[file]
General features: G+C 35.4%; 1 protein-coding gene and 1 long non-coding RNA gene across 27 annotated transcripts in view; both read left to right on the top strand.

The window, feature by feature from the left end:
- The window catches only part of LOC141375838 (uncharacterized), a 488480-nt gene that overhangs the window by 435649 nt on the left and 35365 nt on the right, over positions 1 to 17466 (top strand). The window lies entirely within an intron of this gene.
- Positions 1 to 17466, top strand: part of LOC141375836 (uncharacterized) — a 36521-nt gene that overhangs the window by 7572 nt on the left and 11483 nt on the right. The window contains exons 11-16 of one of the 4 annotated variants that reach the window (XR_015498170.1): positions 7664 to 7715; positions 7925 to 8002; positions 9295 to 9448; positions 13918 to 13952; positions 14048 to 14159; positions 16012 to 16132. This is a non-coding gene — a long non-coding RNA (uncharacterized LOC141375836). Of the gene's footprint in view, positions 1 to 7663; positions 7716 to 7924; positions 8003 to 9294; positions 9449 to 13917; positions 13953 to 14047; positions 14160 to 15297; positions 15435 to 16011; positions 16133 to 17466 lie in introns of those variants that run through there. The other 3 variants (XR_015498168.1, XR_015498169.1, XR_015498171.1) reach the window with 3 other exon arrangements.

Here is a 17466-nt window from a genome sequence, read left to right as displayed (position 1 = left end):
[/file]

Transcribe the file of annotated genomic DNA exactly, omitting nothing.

General features: G+C 35.4%; 1 protein-coding gene and 1 long non-coding RNA gene across 27 annotated transcripts in view; both read left to right on the top strand.

The window, feature by feature from the left end:
- The window catches only part of LOC141375838 (uncharacterized), a 488480-nt gene that overhangs the window by 435649 nt on the left and 35365 nt on the right, over positions 1 to 17466 (top strand). The window lies entirely within an intron of this gene.
- Positions 1 to 17466, top strand: part of LOC141375836 (uncharacterized) — a 36521-nt gene that overhangs the window by 7572 nt on the left and 11483 nt on the right. The window contains exons 11-16 of one of the 4 annotated variants that reach the window (XR_015498170.1): positions 7664 to 7715; positions 7925 to 8002; positions 9295 to 9448; positions 13918 to 13952; positions 14048 to 14159; positions 16012 to 16132. This is a non-coding gene — a long non-coding RNA (uncharacterized LOC141375836). Of the gene's footprint in view, positions 1 to 7663; positions 7716 to 7924; positions 8003 to 9294; positions 9449 to 13917; positions 13953 to 14047; positions 14160 to 15297; positions 15435 to 16011; positions 16133 to 17466 lie in introns of those variants that run through there. The other 3 variants (XR_015498168.1, XR_015498169.1, XR_015498171.1) reach the window with 3 other exon arrangements.

Here is a 17466-nt window from a genome sequence, read left to right as displayed (position 1 = left end):